Reasons for tailgating
Dr Fiona Fylan insights
Press release | November 2018
More than 4,500 drink-drive offenders in Northern Ireland have completed rehabilitation courses over the last decade to help prevent them from reoffending, it was revealed today.
TTC Group, the organisation responsible for delivering the courses in 11 different areas including Belfast, Coleraine, Enniskillen, Londonderry and Portadown, made the announcement after it was awarded the contract to continue providing the training for a further five years.
Eddie Phair, Northern Ireland Programme Manager for TTC
The company is now hoping to work even closer with Northern Ireland’s courts to inform them of the ability to offer an offender – who is disqualified for 12 months or more in respect of an alcohol-related driving offence – the chance to complete the course.
Training, which is provided by a team of expert trainers in Northern Ireland, tackles the problems associated with drink-driving, giving participants the chance to develop future non-offending behaviour and, thereby, reduce reoffending and the possibility of injuries and deaths.
“We have developed some excellent relationships over the last 10 years and recent reports have highlighted the positive difference the Course for Drink-Drive Offenders (CDDO) is having here,” commented Eddie Phair, Northern Ireland Programme Manager for TTC Group.
“The challenge now is to build on this and make sure we continue to deliver high quality courses that are having a lasting impact. Last year, there were 55 courses held and over 630 people completed the programme, a 9% increase on the previous year.”
He went on to add: “There’s definitely some work to do to get more referrals from judges and this is something we are working on with the court system.
“I’d like to think we can get to a position where half of all offenders are taking and completing the courses.”
The courts in Northern Ireland can offer drink-drive offenders the opportunity to attend a drink-drive rehabilitation course as a sentencing option.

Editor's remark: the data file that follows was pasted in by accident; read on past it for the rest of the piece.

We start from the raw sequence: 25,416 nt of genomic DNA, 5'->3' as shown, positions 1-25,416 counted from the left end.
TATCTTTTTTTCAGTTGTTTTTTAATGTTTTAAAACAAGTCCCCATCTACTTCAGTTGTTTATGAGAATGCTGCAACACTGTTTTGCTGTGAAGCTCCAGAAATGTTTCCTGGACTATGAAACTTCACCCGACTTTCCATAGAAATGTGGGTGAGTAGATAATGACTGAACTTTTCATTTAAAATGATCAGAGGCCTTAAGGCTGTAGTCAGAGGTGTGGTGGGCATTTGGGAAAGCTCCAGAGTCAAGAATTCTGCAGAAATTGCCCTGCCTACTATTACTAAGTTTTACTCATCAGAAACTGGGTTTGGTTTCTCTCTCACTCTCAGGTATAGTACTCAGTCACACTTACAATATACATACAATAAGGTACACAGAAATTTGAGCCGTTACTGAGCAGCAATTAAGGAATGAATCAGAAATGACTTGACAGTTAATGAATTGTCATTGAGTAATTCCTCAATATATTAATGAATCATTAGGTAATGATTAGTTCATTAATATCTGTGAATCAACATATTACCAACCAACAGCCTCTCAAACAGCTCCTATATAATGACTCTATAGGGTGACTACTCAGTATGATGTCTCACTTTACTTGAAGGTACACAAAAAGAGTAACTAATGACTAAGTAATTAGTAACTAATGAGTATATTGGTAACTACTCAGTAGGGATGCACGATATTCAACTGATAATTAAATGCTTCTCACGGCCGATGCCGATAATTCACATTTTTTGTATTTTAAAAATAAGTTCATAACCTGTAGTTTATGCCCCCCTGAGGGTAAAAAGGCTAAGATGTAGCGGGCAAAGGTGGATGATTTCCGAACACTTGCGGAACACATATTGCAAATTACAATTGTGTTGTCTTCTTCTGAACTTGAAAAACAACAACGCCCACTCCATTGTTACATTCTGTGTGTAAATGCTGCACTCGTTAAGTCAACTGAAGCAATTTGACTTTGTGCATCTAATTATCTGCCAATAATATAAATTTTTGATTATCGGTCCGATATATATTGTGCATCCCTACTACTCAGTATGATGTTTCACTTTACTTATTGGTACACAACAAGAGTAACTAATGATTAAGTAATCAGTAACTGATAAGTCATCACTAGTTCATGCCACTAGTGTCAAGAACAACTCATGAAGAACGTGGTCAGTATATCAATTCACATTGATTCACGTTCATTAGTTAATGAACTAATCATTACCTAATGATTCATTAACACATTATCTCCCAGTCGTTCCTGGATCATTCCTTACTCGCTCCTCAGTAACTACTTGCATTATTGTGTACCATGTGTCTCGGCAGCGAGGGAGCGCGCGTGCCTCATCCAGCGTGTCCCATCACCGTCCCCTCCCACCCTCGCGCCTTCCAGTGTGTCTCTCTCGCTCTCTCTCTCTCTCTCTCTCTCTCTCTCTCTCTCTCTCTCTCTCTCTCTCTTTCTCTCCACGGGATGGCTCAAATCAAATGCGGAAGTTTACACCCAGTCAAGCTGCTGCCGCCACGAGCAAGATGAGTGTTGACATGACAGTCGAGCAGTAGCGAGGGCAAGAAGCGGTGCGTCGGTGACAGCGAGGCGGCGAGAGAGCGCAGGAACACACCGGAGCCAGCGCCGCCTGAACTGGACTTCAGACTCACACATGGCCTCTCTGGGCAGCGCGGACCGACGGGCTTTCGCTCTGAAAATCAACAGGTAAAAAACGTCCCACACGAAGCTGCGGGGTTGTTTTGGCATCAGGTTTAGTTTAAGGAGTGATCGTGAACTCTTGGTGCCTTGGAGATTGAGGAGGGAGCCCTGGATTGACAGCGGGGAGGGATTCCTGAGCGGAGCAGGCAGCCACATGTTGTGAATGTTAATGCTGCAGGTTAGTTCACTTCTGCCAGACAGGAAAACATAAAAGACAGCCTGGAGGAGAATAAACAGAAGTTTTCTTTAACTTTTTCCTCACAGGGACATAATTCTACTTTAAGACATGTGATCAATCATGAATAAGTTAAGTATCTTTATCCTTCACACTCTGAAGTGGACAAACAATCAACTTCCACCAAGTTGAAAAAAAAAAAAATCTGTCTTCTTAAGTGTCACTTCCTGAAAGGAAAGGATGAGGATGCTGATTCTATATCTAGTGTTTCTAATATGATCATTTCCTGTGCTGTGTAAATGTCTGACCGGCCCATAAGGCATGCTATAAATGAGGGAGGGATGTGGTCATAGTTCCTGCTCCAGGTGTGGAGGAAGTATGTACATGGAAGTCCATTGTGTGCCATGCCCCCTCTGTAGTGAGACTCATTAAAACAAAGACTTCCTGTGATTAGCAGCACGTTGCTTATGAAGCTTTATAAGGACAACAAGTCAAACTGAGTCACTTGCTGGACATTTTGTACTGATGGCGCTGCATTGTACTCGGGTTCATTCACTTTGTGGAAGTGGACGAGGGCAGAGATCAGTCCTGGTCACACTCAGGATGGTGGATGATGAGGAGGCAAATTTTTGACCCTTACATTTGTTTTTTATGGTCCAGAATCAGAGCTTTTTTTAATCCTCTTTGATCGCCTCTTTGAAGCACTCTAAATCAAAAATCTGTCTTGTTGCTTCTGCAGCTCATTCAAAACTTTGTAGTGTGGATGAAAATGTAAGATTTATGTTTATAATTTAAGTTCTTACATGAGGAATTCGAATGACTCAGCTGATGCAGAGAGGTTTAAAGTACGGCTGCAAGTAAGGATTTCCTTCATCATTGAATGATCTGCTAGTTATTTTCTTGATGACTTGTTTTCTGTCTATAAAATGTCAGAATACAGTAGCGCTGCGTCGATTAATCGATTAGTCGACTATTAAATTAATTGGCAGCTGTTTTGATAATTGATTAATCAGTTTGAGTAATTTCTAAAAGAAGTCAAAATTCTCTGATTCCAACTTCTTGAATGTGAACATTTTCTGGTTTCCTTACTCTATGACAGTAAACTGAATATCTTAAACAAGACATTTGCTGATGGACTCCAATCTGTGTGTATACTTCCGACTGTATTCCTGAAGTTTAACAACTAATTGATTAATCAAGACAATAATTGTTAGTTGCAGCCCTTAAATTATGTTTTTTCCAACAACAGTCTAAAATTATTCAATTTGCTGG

Where an offender is disqualified for 12 months or more – in respect of an alcohol-related driving offence – the court may order that the period of disqualification be reduced if the offender satisfactorily completes an approved Course for Drink-Drive Offenders.
Attendance is voluntary, costs are met by the offender and those successfully completing the course receive a reduction of up to 25% in the period of disqualification and potential discounts on higher renewals offenders will receive from insurance companies.
To successfully complete a course, a participant must attend all 10 modules delivered over three sessions.
“Northern Ireland is set for some big changes when it comes to drink-driving, with the Road Traffic (Amendment) Bill set to be introduced in the future,” added Eddie.
“This means that the current blood alcohol concentration of 80mg of alcohol per 100ml of blood will be reduced to 50mg for a typical driver and 20mg to a specified person and that covers learners, novices and professional drivers.”
TTC Group, which is headquartered in Telford in the UK, delivers driver education courses to 400,000 motorists every year.
In addition to Northern Ireland, it also holds contracts that cover large parts of England, Scotland and Wales, including recent wins in Wiltshire, Northamptonshire and Yorkshire.
Dr Fiona Fylan insights
Vlog series road safety tips